HARRISBURG, Pa. (AP) -- Professors at 14 Pennsylvania state universities are expected to hit the picket lines again Thursday as their strike enters its second day.
Members of the Association of Pennsylvania State College and University Faculties went on strike at 5 a.m. Wednesday after contract negotiations with the state stalled. The union represents more than 5,000 faculty and coaches.
The Pennsylvania State System of Higher Education said it made concessions and gave the union its best offer Tuesday night.
Spokesman Kenn Marshall said the state system was disappointed the union decided to strike because officials felt they had made significant progress overnight toward a settlement.
The system said prior to the walkout that its latest proposal would provide raises to all permanent and temporary faculty members and a health care package identical to what other system employees have.
The state also reported it had withdrawn several proposals as part of those concessions in an effort to reach an agreement. The withdrawn proposals included one that would have required full-time temporary faculty to teach an additional class each semester.
Some professors, however, remained concerned Wednesday that the proposals could be revived.
Picketers across the state said they were not striking solely for health benefits or salary, but to preserve the quality of education for students by supporting everyone from the lowest-level teachers to the most experienced professors.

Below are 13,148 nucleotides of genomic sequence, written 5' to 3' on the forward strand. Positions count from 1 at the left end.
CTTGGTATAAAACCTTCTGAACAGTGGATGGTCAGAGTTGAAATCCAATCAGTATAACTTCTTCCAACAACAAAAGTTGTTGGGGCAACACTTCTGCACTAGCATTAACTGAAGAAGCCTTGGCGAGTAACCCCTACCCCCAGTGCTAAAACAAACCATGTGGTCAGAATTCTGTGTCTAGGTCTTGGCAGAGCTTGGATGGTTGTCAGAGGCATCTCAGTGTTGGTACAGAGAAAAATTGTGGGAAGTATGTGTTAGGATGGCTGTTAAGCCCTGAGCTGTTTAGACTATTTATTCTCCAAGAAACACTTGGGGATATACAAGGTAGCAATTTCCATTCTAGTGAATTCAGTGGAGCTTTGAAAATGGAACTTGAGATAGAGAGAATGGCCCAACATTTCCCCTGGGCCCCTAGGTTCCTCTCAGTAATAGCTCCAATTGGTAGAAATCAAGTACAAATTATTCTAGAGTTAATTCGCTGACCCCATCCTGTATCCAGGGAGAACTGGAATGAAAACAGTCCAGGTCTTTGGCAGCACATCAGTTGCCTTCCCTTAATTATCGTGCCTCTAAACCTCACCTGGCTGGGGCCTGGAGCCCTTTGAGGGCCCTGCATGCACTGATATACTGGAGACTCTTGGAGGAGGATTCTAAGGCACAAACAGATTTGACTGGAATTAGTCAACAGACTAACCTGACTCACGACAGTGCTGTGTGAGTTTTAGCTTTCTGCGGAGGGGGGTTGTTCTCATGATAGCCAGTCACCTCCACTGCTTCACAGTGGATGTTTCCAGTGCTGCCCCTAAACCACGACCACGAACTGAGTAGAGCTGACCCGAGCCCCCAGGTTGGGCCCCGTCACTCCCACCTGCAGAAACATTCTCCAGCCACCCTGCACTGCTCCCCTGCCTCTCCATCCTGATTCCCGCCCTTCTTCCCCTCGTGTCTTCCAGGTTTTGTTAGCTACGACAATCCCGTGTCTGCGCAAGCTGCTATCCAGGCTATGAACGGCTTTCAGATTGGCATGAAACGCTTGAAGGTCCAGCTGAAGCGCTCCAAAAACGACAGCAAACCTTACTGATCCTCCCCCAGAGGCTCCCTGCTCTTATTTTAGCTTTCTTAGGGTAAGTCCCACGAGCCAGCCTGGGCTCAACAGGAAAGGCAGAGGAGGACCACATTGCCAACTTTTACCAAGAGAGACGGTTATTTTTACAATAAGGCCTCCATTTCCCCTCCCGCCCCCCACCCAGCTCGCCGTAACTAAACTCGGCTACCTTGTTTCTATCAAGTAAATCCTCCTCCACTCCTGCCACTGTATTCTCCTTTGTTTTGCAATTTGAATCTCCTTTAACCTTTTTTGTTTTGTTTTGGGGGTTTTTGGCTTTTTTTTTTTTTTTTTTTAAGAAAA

"We are headed to the picket lines, but even on the picket lines, our phones will be on, should the State System decide it doesn't want to abandon its students," union president Kenneth Mash said after greenlighting the walkout.
Late Wednesday night, the union said on its Facebook page that "the strike will end when negotiators reach a contract." Negotiations have not resumed.
The state has instructed its more than 100,000 students to attend classes unless the university indicates otherwise.
But many students said Wednesday their teachers had joined the walkout, leaving classrooms empty.
The union includes faculty and coaches from Bloomsburg, California, Cheyney, Clarion, East Stroudsburg, Edinboro, Indiana, Kutztown, Lock Haven, Mansfield, Millersville, Shippensburg, Slippery Rock and West Chester universities of Pennsylvania.
Coaches, however, have not set a strike date. They can choose to strike with faculty, strike independently or not at all.
The Pennsylvania state system is one of the nation's largest public university systems. State funding for the system, at $444 million this year, is about the same as it was 17 years ago, even as full-time enrollment has risen more than 10 percent.
The last faculty contract expired June 30, 2015.